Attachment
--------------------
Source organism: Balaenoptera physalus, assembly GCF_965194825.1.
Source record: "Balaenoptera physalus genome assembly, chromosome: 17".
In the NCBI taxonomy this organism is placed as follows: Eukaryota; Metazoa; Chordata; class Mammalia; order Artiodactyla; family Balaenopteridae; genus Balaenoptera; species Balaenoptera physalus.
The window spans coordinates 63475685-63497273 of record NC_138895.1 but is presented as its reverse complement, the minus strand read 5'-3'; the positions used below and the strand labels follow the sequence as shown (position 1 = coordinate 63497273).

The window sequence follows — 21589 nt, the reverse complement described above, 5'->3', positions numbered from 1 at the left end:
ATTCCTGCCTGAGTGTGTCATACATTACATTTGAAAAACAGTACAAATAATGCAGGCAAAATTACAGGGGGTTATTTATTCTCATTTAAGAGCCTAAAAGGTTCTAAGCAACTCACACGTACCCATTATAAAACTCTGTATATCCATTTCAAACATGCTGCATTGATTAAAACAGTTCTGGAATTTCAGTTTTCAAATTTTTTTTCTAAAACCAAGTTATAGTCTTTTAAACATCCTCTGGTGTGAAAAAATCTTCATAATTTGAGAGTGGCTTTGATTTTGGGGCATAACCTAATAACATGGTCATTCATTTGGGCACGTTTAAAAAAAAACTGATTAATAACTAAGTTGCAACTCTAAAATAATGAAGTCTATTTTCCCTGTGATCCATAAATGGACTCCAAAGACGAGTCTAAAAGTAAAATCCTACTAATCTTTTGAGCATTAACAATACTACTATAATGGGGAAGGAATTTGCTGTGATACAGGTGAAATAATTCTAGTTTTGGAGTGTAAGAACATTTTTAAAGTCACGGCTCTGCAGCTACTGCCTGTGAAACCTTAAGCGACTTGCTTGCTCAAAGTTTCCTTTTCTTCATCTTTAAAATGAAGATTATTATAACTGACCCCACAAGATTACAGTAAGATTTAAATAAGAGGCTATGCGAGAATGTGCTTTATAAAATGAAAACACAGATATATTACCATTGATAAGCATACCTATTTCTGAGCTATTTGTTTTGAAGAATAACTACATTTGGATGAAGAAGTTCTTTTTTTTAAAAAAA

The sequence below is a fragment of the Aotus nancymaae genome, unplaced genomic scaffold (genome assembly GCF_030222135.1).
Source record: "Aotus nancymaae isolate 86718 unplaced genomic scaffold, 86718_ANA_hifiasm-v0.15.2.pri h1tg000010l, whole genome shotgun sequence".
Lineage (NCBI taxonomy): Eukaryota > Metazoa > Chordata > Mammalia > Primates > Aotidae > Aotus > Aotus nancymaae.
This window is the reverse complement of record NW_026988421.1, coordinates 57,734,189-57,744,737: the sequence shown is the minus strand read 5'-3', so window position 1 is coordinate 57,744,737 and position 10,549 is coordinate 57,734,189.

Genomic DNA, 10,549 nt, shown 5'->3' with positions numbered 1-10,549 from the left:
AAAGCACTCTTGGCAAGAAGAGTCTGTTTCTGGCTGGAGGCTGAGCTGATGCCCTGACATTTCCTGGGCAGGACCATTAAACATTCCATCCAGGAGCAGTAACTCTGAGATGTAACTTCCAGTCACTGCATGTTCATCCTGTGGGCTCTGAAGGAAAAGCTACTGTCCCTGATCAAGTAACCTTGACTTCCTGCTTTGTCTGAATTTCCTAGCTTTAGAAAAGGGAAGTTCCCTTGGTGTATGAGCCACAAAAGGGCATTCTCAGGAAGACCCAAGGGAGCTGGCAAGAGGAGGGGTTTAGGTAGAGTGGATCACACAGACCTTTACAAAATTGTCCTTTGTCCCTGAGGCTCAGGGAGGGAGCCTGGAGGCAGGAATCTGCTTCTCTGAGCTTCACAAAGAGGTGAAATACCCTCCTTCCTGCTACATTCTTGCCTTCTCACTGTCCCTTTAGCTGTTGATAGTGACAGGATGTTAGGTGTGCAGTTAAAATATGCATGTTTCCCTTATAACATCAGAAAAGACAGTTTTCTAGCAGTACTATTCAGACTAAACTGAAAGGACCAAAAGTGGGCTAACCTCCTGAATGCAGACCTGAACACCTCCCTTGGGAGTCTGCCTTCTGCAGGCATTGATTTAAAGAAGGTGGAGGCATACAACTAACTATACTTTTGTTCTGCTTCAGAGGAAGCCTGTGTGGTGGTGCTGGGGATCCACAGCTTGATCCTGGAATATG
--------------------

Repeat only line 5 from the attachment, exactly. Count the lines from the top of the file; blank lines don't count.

The window sequence follows — 21589 nt, the reverse complement described above, 5'->3', positions numbered from 1 at the left end: